Tuesday, October 12, 2010

In Which We Learn That an Email Stored on a Laptop is not in "Electronic Storage"

What is it about former-boyfriends or girlfriends and hacking into the ex's email account? There is a growing litany of caselaw developing in this area (would make a good law review article somebody!).

Today we review Thompson v. Kaczmarek, No. 2:10-cv-479 (Sept. 30, 2010). In the words of the court, the relationship between the Plaintiff and the Defendant "deteriorated." Defendant got her hands on Plaintiff's laptop and "became intent on embarrassing [Plaintiff] in revenge." Defendant allegedly turned over the alleged laptop to nefarious dudes with the skill to hack into the hard drive and retrieve allegedly embarrassing emails. Plaintiff sued them all.

As per normal, we are particularly interested in the causes of action based on federal law; in this case Plaintiff claimed that Defendants violated the Stored Communications Act (SCA).

I always struggle with the SCA and ECPA –doesn’t the SCA apply to email somehow magically in transit – and once you have downloaded the email to your own machine, whatever happens to that email is of no concern of ECPA/SCA? If accessing stuff on the Plaintiff's machine caused some type of consternation, wouldn’t that be more of a Computer Fraud and Abuse Act claim?

Let's go to the video tape and find out.

Before the Court is Defendant's Rule 12(b)(6) Motion to Dismiss for failure to state an SCA claim upon which relief can be granted. "[T]he question before the Court is whether the unauthorized access of previously received electronic mail messages ("e-mail") that had been downloaded by the recipient and saved to the hard drive of his personal laptop computer violates the Stored Communications Act." For purposes of this motion, Defendants assume "that Plaintiff did not provide them with authority to access the data saved to the laptop hard drive." The problem, Defendants argue, is that even if the access were unauthorized, this is not a situation covered by the SCA.

The relevant portion of the SCA 18 U.S.C. § 2701 states


(1) intentionally accesses without authorization a facility through which an electronic communication service is provided; or

(2) intentionally exceeds an authorization to access that facility;

and thereby obtains, alters, or prevents authorized access to a wire or electronic communication while it is in electronic storage in such system shall be punished as provided in subsection (b) of this section.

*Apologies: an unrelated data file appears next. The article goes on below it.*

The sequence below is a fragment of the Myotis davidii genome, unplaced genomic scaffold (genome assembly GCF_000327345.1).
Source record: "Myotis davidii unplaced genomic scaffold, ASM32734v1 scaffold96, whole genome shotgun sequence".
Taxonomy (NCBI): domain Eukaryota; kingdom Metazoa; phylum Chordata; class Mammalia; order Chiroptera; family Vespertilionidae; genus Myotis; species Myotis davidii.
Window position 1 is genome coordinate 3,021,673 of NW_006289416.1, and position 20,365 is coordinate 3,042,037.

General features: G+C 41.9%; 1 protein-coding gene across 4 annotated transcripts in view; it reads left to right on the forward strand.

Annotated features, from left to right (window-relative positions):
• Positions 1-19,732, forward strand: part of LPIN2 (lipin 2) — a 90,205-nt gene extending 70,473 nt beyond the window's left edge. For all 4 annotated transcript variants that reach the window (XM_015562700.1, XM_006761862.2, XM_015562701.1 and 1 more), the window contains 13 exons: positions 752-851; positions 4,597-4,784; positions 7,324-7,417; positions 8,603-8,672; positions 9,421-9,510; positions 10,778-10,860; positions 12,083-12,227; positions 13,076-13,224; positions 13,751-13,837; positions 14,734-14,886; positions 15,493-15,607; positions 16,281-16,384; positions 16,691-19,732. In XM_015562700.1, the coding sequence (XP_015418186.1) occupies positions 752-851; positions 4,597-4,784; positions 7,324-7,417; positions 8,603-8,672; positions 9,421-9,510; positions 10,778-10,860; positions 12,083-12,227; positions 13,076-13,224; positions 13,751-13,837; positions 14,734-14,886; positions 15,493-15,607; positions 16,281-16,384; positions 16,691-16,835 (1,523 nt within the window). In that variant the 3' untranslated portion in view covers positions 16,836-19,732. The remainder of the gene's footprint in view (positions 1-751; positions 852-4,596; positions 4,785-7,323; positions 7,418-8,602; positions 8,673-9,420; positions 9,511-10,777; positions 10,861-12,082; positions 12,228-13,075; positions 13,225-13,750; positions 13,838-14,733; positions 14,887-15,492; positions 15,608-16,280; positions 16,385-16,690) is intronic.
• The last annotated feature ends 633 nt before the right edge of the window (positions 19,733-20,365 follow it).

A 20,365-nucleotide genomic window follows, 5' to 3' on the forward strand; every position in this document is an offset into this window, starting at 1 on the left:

Once an email has been downloaded and saved to a person's laptop, the electronic communication (the email) is no longer in electronic storage at the electronic communications service.

Okay, a few definitions.

"The SCA defines electronic storage as either a) 'any temporary, intermediate storage of a wire or electronic communication incidental to the electronic transmission thereof', and b) 'any storage of such communication by an electronic communications service for purposes of backup protection of such communication.' 18 U.S.C. § 2510(17); see also 18 U.S.C. § 2711(1) (providing that terms defined in § 2510 apply to Title II of ECPA)." The SCA is anticipating the brief, temporary, temporal storage that is involved in electronic, store-and-forward communications. It is when the email is stored on the email server. It is when the email is stored in transit. It is not after it has been received, read, and saved. It is not when the email is on Plaintiff's laptop.

Next, “'electronic communications system' means any wire, radio, electromagnetic, photooptical or photoelectronic facilities for the transmission of wire or electronic communications, and any computer facilities or related electronic equipment for the electronic storage of such communications." 18 U.S.C. § 2510(14). In other word, this is a service in the business of communications – not an end user. Even if Plaintiff wants to claim that the act of backing up his email makes him a "facility," it does not, concludes the court, make him an "electronic communications service."

Defendants' Motion to Dismiss Plaintiff's SCA Cause of Action is granted.

This time the allegedly hacking romantic ex-partner wins. See Global Policy Partners, Inc. v. Yessin, (EDVa Nov. 24, 2009) where the hacking-ex-partner loses. Plaintiff did not apparently raise a Computer Fraud and Abuse Act cause of action. Would the outcome have been different under the CFAA?